What American manufacturing companies want from Modi’s Make in India

Looking beyond the spectacle.
Looking beyond the spectacle.
Image: Reuters/Danish Siddiqui
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India is putting on a massive show to attract global manufacturers to set up shop in the subcontinent.

Prime minister Narendra Modi’s Make in India initiative—the biggest brand the country has ever created, according to him—aims to increase the share of manufacturing in its GDP to about a quarter from the current 17%.

In Mumbai, a week-long Make in India event is currently underway, with global firms marking their presence.

But doing business in India isn’t particularly easy.

Mukesh Aghi, president of US-India Business Council, a business advocacy group established in 1975, spoke to Quartz about what global firms actually want, and how India and the US can boost bilateral trade.

Here are edited excerpts from the interview:

What are the top demands of American companies from India?

The focus should be on ease of doing business. If a company like Marriott wants to build a hotel in India, it takes almost 153 permits. How do you reduce that? Then, we need more predictability on the policy side. Boardrooms prefer a consistent set of patterns. So, that is important. Third, India should focus on bringing down the cost of capital in manufacturing.

What is the general sentiment about the Indian economy among US businesses right now?

If you look at the BRICS countries, Brazil is a mess, Russia has collapsed, South Africa is again struggling, and China seems to be melting down. So, India is a shining star. There is no other (major) economy that is growing at 7.3%. For India to become more attractive, the consistency in the government’s message—that India is open and transparent for businesses—needs to continue.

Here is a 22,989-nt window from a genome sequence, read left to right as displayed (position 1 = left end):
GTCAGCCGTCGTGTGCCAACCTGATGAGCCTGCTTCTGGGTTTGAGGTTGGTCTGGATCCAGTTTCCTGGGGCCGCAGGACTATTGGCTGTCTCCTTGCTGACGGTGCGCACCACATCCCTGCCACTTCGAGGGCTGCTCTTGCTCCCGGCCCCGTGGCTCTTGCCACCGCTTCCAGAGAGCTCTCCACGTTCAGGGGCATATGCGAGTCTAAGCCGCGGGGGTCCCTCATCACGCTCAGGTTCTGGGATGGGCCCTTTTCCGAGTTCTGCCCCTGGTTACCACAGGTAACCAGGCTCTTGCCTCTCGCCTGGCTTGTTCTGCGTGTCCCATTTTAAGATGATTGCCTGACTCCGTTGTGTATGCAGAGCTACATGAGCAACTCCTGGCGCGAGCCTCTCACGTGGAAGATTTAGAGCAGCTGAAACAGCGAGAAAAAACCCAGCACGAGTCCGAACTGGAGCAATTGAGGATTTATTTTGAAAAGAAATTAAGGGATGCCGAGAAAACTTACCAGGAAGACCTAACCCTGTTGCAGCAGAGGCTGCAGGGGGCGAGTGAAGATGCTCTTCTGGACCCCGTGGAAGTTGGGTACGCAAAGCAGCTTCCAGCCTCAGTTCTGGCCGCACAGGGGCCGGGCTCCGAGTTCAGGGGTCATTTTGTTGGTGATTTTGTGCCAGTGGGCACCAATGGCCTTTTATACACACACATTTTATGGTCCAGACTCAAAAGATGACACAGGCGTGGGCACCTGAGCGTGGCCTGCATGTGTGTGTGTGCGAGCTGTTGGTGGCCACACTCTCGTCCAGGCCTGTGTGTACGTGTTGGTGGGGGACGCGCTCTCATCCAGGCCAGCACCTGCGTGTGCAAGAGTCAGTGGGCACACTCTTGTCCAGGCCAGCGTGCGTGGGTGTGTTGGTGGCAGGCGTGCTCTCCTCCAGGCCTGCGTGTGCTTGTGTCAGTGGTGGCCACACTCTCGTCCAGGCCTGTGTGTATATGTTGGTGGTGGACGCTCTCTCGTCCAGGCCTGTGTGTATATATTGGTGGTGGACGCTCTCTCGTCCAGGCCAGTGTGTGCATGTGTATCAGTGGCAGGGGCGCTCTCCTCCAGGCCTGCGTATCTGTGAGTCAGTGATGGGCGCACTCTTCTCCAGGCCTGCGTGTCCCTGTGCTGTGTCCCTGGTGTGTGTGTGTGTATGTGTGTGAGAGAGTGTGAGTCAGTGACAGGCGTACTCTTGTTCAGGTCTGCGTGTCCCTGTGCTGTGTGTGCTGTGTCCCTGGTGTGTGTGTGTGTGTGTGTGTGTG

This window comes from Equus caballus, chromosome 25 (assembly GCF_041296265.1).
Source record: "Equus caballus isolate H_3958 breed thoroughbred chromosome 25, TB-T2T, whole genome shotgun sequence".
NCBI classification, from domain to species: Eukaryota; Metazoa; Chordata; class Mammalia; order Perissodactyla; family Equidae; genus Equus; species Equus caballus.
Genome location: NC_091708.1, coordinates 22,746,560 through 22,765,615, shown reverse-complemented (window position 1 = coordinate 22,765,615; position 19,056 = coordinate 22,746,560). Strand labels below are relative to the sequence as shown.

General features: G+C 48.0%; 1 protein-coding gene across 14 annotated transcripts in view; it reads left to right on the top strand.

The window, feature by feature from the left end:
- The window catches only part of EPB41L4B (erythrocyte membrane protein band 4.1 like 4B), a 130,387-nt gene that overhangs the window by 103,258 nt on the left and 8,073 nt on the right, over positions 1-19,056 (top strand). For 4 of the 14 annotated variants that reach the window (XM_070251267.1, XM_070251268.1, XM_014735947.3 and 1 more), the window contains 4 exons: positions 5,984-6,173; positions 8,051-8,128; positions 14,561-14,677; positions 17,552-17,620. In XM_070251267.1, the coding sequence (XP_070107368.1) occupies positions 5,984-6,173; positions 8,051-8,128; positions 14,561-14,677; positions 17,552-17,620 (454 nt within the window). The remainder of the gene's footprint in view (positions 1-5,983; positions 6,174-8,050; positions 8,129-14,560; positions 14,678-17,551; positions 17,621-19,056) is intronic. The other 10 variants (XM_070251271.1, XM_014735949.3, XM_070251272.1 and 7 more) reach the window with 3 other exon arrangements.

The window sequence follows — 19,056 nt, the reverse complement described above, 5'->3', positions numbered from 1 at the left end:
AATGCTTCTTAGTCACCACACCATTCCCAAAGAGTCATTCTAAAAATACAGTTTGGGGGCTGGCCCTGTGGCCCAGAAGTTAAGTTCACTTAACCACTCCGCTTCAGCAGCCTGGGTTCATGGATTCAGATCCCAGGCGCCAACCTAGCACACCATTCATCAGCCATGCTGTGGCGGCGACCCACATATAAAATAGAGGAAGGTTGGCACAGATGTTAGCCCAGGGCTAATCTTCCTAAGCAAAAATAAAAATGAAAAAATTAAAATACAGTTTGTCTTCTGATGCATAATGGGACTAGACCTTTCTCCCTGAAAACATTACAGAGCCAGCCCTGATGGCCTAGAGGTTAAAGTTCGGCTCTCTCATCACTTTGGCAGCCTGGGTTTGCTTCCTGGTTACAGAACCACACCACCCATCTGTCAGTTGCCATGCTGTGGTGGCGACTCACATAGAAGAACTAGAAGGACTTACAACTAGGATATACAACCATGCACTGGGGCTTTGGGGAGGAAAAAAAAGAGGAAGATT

Which sectors can boost bilateral trade between India and the US?

The Indian government is spending a lot of money to buy defence equipment. I think we need to start looking at small & medium enterprises (SMEs) in the US who can supply defence equipment. Right now, in the US, most of the defence products are made by SMEs, and it can be replicated in India. The second is healthcare. The US has a young population, but as it ages, affordable healthcare is going to be important. We also need to look at making India among the top 10 pharma environments. That means opening it up for clinical trials. We need more research, and that’s where we need to see how can we get the academics and the industry working together. The success in the US when it comes to the intellectual property (IP) and patents is because of this.

But Indian pharma companies have issues with the US regulators very often.  

It is a combination of two things. Today, about 30% of the generic drug market share in the US belongs to Indian companies. And estimates say that these companies save about $20 billion for the US government every year. The Indian generics need to meet FDA (Food and Drug Administration) standards. The US works as a lobby, as an interest group. I don’t see Indian generics having a strong lobby group, telling their story. In some cases, there are IP issues. The generics have to step up from a lobby perspective.

Apart from pharma and IT, is there also a lot of interest among US retail chains to enter India?

What we are seeing is that Apple, through Foxconn, is going to start manufacturing here. Last quarter, the consumption of Apple devices in India was 800,000 units. Now it also wants to sell through its own retail stores. A lot of US retailers are watching how Apple moves into India and I think if that goes well, you’ll see floodgates opening.